“However, this would have been possible only if the EBU had treated TVR as a real partner and had taken into account the fact that the Eurovision Regulation is the one that gives full independence to national juries and that televisions can neither find out nor influence the scores. granted by jurors, than long after they were sent to the EBU. Thus, TVR did not find out until after the final the way in which the Romanian jurors voted in the semifinals.”
“Unfortunately, because the EBU decided to send us the relevant information only after seven days, all we could do was ask the Romanian jury for official explanations, “post-factum,” on the vote in the second semifinal. Even in this context, in which we have already been tried and sanctioned, without being given the opportunity to defend ourselves, TVR will collaborate with all other sanctioned televisions to find out if the reported irregularities were the result of an attempted fraud.”
“Another point to note is that the EBU has prevention and control mechanisms. When there is a suspicion of a jury, it may send observers to oversee the voting process. This is what happened this year when the EBU decided to send observers to two of the six sanctioned countries.”
“The conclusion of the observers was that the vote was regular and they did not report any misconduct or attempted fraud. This is one of the reasons why at the beginning of the final audition for the public, the EBU representative announced that all the votes cast by the jurors are valid.”
“In the case of these countries, the organizers did not report “irregular voting patterns.” Moreover, they were given the most points awarded, by “algorithm”, from the countries sanctioned for voting among themselves. Of the six countries accused of having an onerous deal to reach the final, only three succeeded. Of the three countries that received points by “algorithm” from sanctioned countries, all managed to enter the final.”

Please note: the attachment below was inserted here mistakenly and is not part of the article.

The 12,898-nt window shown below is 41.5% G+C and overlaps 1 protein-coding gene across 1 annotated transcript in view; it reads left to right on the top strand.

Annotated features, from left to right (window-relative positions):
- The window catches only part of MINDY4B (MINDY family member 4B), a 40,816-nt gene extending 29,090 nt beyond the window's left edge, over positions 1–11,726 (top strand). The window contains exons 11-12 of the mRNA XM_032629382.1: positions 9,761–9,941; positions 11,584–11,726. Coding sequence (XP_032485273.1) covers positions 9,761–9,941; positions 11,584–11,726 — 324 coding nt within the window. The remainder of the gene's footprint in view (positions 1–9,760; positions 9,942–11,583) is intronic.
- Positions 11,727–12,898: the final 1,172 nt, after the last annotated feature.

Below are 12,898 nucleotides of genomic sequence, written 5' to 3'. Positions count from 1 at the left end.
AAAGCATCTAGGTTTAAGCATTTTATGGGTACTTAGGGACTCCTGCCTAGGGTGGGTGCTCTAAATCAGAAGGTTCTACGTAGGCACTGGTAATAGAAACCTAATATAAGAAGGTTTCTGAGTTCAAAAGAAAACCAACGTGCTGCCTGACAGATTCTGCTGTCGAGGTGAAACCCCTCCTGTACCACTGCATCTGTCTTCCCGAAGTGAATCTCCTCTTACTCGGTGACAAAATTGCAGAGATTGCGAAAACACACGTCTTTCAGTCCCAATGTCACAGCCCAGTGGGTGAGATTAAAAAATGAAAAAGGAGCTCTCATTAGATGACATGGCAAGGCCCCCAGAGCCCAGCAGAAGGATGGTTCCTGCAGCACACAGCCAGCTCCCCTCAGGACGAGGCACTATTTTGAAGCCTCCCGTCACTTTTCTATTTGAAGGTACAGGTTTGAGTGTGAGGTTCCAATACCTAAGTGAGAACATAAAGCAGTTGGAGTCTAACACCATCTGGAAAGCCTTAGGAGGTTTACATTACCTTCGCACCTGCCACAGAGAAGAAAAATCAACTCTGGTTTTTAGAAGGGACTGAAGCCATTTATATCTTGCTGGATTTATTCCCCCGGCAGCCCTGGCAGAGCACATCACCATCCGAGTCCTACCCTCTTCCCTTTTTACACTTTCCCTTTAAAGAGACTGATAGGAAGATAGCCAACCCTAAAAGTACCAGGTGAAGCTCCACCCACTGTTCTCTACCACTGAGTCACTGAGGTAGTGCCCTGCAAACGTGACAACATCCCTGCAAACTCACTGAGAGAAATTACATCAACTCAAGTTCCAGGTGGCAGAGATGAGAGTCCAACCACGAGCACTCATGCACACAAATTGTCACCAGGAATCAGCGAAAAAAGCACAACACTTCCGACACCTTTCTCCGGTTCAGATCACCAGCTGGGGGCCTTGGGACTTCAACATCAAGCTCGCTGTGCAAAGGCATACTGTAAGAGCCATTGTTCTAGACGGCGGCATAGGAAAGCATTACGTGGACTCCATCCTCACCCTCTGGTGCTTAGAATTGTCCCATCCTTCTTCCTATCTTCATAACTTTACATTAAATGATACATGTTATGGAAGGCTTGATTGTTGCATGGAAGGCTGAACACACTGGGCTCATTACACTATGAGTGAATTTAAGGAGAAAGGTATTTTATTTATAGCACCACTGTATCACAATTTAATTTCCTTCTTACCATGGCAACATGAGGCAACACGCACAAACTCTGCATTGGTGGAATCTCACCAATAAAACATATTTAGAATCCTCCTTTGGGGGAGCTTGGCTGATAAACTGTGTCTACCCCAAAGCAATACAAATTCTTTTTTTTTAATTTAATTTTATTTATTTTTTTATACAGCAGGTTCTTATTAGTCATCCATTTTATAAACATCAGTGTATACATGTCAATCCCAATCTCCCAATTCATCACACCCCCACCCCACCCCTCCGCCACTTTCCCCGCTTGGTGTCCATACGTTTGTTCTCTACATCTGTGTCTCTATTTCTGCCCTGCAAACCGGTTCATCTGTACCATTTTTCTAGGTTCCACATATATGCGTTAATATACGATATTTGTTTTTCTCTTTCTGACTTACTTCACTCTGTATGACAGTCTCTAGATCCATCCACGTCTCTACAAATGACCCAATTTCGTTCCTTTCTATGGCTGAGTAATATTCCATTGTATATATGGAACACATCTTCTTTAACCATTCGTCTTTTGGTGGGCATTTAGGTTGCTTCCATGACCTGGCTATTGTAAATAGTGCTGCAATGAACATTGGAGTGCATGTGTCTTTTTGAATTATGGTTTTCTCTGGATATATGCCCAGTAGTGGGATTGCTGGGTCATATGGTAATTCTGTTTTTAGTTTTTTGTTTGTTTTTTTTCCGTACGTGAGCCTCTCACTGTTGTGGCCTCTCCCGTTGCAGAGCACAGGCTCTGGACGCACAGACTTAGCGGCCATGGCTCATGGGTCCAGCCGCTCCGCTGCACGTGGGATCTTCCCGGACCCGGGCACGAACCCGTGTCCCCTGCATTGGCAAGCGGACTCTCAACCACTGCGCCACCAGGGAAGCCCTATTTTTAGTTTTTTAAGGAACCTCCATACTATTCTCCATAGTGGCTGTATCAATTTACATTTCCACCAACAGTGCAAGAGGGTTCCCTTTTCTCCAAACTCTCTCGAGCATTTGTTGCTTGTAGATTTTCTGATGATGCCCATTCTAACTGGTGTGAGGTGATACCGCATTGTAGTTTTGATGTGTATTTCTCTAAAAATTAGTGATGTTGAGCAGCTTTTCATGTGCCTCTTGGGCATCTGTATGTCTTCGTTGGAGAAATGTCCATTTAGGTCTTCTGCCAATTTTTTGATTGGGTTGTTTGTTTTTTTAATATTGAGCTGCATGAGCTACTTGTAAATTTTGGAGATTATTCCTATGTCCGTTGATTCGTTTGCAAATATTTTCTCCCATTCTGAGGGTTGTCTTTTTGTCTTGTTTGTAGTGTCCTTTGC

“The incomprehensible attitude of the EBU towards TVR, a traditional member of this organization, which deserves to be treated with respect, is also underlined by the fact that the Eurovision organizers chose to lie during the transmission of the final results of the competition. When it was Romania’s turn to announce the result of the jury’s vote, the organizers invoked a non-existent technical problem to present the notes provided by the “algorithm.””
“We reiterate what we said in our first statement: there was no technical problem! Eda Marcus was ready to go live, and the connection worked perfectly. The only reason we were forbidden to announce the vote of the Romanian jury, which had awarded 12 points to Moldova, was that we refused to accept the score imposed by the EBU.”
“Following the situation created and the image damage brought to the public television, the TVR representatives consider the withdrawal of Romania from the future editions of Eurovision and the action in court of the event organizers.”